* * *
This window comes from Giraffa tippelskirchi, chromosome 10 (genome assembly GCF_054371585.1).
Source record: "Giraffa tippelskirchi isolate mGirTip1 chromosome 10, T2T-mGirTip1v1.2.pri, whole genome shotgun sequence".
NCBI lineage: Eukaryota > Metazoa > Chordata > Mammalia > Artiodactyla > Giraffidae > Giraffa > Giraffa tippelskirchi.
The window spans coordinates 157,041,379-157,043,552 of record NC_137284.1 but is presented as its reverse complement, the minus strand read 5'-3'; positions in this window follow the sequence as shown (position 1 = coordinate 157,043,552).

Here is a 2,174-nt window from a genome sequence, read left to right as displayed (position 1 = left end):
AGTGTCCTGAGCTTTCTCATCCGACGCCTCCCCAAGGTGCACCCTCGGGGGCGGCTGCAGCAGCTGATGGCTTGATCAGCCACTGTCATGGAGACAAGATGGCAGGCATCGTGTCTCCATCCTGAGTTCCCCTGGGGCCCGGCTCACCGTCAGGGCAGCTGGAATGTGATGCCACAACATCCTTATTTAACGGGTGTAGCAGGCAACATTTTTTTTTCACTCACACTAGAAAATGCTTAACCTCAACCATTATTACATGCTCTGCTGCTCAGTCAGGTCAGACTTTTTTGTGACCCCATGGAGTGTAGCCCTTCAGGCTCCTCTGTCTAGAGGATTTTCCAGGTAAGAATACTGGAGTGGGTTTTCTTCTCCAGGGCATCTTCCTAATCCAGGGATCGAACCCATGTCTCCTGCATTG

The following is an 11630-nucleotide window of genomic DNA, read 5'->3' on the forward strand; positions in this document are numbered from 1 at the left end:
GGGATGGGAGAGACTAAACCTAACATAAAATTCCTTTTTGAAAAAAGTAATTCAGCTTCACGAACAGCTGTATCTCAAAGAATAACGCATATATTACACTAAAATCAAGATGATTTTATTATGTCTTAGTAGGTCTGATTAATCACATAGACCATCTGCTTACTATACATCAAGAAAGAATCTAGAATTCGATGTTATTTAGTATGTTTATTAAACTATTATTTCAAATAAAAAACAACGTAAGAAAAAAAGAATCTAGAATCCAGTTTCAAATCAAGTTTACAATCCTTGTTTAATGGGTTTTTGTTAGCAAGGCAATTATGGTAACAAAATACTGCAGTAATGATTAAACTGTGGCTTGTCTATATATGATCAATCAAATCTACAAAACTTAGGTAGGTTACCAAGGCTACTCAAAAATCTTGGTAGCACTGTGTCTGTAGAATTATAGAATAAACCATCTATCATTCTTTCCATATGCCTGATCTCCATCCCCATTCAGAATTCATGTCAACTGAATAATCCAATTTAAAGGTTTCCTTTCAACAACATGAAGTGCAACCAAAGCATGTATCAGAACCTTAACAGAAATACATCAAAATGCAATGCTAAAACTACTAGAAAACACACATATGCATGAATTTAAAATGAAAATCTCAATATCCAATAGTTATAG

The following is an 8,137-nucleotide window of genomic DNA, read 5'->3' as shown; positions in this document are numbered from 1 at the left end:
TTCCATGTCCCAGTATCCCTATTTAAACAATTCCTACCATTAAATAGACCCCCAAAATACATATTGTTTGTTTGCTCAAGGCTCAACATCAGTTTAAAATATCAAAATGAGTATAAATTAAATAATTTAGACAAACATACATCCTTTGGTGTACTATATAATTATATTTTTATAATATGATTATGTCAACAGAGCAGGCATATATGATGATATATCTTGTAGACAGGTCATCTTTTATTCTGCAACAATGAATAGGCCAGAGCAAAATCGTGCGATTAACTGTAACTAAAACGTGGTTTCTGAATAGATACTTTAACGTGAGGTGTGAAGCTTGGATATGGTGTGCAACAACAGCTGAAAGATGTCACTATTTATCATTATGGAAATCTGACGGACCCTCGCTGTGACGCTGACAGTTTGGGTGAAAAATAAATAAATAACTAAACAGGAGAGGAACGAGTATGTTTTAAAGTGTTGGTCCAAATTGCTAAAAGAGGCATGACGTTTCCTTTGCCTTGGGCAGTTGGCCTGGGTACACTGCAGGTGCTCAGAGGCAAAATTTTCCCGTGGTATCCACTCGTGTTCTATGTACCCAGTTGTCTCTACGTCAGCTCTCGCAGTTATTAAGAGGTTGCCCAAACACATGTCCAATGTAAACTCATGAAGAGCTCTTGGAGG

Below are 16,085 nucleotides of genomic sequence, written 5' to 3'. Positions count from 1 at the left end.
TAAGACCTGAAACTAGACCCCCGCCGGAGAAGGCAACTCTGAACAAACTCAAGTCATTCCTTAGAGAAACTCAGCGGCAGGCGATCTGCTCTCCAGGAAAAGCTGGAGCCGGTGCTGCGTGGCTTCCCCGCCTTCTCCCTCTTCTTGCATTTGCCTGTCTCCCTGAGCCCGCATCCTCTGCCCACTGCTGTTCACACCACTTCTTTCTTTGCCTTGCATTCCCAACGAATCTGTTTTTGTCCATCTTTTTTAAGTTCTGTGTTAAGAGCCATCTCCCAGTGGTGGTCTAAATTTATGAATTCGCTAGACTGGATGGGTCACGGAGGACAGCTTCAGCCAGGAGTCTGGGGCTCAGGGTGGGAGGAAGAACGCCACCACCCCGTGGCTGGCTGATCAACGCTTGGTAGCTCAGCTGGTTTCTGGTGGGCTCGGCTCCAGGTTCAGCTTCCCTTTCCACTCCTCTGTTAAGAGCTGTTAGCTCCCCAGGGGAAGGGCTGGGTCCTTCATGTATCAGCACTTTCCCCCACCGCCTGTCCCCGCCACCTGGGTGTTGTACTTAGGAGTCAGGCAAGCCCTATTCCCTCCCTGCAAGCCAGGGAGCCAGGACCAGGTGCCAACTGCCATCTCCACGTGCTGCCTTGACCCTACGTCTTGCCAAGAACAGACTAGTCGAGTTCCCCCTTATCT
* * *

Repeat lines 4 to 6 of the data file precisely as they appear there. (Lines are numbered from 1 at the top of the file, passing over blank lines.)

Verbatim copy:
The window spans coordinates 157,041,379-157,043,552 of record NC_137284.1 but is presented as its reverse complement, the minus strand read 5'-3'; positions in this window follow the sequence as shown (position 1 = coordinate 157,043,552).

Here is a 2,174-nt window from a genome sequence, read left to right as displayed (position 1 = left end):
AGTGTCCTGAGCTTTCTCATCCGACGCCTCCCCAAGGTGCACCCTCGGGGGCGGCTGCAGCAGCTGATGGCTTGATCAGCCACTGTCATGGAGACAAGATGGCAGGCATCGTGTCTCCATCCTGAGTTCCCCTGGGGCCCGGCTCACCGTCAGGGCAGCTGGAATGTGATGCCACAACATCCTTATTTAACGGGTGTAGCAGGCAACATTTTTTTTTCACTCACACTAGAAAATGCTTAACCTCAACCATTATTACATGCTCTGCTGCTCAGTCAGGTCAGACTTTTTTGTGACCCCATGGAGTGTAGCCCTTCAGGCTCCTCTGTCTAGAGGATTTTCCAGGTAAGAATACTGGAGTGGGTTTTCTTCTCCAGGGCATCTTCCTAATCCAGGGATCGAACCCATGTCTCCTGCATTG